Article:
Don’t worry too much about standalone declarations. If you don’t use external markup declarations, the standalone declaration has no meaning, whether its value is yes or no (standalone="yes” or standalone="no“). On the other hand, if you use external markup declarations but no standalone document declaration, the value no is assumed. Given this logic, there isn’t much real need for standalone declarations—other than acting as a visual cue—unless your processor can convert an XML document from one that does not stand alone to one that does, which may be more efficient in a networked environment. (See http://www.w3.org/TR/REC-xml#sec-rmd.)
Comments can contain human-readable information that can help you understand the purpose of a document or the markup in it. A comment appears on line 3 of Example 1-1. XML comments are generally ignored by XML processors, but a processor may keep track of them if this is desired (http://www.w3.org/TR/REC-xml.html#sec-comments). They begin with a <!-- and end with -->, but can’t contain the character sequence --. You can place comments anywhere in an XML document except inside other markup, such as inside tag brackets.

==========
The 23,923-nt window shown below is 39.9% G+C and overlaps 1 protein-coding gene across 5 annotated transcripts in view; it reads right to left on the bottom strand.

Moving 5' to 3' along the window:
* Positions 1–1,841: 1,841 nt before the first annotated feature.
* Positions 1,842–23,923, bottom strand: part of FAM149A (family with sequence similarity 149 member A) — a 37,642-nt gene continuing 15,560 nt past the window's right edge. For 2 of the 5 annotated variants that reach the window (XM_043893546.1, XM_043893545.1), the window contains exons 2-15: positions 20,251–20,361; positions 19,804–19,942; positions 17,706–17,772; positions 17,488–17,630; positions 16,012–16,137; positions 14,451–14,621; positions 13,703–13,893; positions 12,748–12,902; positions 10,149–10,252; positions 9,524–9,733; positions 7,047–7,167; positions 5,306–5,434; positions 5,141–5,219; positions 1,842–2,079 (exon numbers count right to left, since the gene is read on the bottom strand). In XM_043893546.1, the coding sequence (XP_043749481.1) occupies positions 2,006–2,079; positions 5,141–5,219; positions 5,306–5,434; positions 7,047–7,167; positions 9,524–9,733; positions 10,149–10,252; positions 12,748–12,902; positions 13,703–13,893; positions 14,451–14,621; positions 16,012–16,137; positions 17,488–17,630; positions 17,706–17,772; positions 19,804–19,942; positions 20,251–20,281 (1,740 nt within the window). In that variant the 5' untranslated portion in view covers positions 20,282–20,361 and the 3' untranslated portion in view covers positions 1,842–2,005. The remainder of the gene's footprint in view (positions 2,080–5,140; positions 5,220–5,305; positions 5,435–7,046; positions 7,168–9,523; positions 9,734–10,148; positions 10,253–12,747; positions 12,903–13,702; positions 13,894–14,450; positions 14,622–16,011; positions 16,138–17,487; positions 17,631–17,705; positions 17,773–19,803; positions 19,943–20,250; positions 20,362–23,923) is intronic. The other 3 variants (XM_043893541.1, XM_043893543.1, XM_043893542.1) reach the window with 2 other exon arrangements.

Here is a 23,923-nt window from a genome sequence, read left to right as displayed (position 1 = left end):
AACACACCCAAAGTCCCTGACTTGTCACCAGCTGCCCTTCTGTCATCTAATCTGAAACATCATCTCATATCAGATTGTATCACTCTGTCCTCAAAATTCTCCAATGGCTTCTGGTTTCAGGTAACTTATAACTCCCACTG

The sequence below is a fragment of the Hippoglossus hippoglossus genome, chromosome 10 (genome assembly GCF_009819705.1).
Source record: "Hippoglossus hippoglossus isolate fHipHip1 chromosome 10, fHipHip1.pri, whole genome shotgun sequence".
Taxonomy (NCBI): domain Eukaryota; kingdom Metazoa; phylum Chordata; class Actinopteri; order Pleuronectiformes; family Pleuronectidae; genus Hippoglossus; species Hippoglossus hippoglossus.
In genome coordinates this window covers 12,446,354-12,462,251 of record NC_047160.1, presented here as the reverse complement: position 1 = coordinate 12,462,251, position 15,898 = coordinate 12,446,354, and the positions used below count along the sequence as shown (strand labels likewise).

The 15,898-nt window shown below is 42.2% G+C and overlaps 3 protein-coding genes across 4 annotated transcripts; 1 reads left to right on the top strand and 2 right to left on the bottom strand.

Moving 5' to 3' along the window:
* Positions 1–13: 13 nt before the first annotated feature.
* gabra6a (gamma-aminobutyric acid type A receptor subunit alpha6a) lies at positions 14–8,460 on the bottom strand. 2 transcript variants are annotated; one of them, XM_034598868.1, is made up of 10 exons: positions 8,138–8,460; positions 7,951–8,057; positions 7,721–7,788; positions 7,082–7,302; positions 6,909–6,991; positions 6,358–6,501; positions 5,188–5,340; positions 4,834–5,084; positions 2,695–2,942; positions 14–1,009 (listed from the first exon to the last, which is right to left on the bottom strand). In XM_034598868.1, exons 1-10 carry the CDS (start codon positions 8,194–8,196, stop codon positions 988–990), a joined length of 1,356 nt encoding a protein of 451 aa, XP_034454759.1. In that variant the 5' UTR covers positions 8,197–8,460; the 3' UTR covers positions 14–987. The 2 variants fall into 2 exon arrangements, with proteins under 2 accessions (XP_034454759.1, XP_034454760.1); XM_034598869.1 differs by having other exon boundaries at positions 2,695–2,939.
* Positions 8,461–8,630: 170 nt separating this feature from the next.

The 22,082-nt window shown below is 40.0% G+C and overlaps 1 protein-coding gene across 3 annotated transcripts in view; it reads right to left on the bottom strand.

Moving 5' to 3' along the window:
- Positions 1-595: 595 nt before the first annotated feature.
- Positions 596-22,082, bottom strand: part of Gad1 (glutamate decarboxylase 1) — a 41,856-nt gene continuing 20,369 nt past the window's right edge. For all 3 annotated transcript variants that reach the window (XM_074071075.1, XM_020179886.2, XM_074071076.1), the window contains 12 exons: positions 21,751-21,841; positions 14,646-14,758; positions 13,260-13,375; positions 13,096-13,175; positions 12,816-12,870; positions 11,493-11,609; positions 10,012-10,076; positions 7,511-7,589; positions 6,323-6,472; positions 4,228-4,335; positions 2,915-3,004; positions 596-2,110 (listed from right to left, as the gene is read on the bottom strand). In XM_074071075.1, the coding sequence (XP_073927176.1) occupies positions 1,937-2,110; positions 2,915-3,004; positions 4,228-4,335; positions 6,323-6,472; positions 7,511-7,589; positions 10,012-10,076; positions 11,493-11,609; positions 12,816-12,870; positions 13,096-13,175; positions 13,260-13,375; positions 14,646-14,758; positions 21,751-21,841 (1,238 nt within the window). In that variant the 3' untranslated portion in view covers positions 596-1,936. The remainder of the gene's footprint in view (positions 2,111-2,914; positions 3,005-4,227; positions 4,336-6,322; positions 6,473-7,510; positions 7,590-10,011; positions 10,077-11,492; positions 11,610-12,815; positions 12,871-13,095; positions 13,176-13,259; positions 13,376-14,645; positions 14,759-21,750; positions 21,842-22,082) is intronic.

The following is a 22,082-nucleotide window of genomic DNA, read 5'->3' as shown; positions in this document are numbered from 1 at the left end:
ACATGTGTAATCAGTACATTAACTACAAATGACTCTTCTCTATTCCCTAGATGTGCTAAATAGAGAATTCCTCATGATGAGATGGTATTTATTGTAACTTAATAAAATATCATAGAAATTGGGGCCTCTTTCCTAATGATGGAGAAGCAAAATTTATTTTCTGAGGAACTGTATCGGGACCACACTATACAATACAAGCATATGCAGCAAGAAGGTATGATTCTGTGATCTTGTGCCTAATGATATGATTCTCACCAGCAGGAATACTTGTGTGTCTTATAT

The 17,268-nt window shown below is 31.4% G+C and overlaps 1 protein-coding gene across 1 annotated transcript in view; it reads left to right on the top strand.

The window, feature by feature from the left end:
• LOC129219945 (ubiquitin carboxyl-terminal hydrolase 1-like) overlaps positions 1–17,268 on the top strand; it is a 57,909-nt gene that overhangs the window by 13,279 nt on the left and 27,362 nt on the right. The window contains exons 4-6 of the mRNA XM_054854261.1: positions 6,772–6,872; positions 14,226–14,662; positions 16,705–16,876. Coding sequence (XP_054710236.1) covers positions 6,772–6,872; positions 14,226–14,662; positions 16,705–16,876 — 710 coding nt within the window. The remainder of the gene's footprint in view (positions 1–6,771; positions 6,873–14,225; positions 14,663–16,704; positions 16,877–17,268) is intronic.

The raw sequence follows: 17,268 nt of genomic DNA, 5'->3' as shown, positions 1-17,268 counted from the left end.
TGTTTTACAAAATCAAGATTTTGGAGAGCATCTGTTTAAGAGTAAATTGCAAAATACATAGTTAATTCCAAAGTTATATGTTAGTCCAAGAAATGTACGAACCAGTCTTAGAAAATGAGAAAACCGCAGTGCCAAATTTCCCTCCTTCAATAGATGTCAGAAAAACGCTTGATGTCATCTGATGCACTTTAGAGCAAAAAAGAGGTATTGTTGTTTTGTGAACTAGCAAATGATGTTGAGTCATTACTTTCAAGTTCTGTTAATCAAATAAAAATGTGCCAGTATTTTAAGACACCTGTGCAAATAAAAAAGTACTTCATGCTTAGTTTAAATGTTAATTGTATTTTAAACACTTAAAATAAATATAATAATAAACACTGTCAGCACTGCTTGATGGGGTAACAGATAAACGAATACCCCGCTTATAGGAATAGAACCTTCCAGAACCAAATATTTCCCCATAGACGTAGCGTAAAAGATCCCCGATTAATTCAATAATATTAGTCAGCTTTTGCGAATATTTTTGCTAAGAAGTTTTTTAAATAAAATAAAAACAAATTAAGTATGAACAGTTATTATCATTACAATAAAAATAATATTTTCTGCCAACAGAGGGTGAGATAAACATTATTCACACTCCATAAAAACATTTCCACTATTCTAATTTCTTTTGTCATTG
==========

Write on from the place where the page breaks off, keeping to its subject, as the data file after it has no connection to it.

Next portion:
A legal or compliant XML document must have at least one element. An element can have either one tag—called an empty element—or two tags—a start tag and an end tag with content in between.
The first or top element in an XML document—such as the time element on line 4—is called the document element or root element. A document element is required in any XML document. The content of the time element consists of five child elements: hour, minute, second, meridiem, and atomic.
Element content includes text (officially called parsed character data), other child elements, or a mix of text and elements. For example, 11 is the text content of the hour element. Elements can contain a few other things, but these are the most common as far as content goes.